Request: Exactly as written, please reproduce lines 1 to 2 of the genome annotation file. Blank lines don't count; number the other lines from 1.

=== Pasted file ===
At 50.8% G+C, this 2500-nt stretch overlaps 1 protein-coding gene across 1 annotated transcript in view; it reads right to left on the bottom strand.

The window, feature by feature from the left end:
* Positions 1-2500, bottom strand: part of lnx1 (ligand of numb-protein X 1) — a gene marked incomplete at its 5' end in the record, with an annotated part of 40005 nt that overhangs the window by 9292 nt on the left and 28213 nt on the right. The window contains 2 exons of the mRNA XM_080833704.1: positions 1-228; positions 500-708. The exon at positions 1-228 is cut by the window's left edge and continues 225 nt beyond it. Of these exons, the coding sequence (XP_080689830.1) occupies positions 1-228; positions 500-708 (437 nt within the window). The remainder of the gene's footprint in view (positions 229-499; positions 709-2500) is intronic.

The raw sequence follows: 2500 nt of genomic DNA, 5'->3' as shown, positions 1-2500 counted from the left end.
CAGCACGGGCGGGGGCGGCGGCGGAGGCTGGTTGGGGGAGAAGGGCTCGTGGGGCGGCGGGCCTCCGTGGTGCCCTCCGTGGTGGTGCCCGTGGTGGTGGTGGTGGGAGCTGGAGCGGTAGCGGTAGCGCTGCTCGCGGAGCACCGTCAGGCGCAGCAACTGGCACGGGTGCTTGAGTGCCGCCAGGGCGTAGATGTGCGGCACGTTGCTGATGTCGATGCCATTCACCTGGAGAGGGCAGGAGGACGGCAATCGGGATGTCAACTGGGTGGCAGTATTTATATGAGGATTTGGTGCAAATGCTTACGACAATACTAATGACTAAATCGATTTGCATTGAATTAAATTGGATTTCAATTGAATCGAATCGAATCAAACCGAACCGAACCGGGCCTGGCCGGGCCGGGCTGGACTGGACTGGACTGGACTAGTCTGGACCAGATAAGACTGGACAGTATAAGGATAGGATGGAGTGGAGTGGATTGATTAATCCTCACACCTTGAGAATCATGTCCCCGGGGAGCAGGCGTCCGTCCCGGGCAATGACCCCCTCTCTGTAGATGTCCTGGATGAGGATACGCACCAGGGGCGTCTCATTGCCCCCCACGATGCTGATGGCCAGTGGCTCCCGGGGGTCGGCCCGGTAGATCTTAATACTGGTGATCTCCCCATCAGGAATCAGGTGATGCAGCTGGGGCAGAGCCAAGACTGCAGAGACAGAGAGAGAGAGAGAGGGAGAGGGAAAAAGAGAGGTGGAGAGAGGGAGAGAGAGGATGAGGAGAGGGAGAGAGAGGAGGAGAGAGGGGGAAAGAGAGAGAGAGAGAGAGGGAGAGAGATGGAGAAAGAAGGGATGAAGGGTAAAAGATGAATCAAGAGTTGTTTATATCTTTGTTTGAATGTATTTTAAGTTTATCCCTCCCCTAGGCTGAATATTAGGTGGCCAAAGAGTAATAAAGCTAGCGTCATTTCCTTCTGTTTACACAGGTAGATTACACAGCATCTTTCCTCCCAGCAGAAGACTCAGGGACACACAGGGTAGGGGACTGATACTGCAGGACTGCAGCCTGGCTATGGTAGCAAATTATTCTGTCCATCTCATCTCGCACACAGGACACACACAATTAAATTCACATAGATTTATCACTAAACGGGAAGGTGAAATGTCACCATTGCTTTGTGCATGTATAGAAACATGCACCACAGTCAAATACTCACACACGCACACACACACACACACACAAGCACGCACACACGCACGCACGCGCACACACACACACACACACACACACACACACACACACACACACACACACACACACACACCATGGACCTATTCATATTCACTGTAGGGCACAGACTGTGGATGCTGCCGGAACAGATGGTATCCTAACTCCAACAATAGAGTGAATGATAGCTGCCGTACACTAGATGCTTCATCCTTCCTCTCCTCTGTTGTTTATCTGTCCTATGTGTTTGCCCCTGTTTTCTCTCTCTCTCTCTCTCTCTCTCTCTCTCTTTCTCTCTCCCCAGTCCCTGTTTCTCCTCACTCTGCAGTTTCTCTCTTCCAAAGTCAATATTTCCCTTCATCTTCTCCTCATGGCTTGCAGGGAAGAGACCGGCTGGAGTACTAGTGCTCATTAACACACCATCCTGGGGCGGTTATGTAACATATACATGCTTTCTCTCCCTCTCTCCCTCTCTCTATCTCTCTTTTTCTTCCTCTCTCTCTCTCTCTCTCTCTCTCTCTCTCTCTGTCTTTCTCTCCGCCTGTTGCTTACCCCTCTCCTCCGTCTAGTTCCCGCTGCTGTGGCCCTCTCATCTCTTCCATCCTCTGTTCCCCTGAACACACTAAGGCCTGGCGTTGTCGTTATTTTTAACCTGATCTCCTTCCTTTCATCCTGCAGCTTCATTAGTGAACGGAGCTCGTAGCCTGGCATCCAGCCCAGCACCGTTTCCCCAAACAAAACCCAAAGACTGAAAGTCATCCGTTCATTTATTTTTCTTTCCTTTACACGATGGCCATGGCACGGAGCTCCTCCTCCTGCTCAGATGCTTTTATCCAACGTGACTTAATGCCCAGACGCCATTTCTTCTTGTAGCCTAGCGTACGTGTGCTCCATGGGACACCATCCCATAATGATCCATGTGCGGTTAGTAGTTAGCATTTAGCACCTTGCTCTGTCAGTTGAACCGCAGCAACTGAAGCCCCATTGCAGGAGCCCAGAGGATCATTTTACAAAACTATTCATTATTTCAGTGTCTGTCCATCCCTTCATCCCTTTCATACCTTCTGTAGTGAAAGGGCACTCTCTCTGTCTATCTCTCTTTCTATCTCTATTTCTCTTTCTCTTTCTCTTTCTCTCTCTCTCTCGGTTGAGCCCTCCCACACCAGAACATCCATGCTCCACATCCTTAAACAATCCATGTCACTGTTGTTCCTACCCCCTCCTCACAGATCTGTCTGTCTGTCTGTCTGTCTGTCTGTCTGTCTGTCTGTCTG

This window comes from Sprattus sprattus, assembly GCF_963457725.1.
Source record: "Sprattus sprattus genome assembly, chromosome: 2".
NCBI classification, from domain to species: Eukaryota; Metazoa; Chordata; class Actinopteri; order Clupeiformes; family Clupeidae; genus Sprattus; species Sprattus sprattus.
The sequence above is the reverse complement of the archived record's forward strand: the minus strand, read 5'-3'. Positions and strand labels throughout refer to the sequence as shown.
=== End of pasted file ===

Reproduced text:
At 50.8% G+C, this 2500-nt stretch overlaps 1 protein-coding gene across 1 annotated transcript in view; it reads right to left on the bottom strand.

The window, feature by feature from the left end: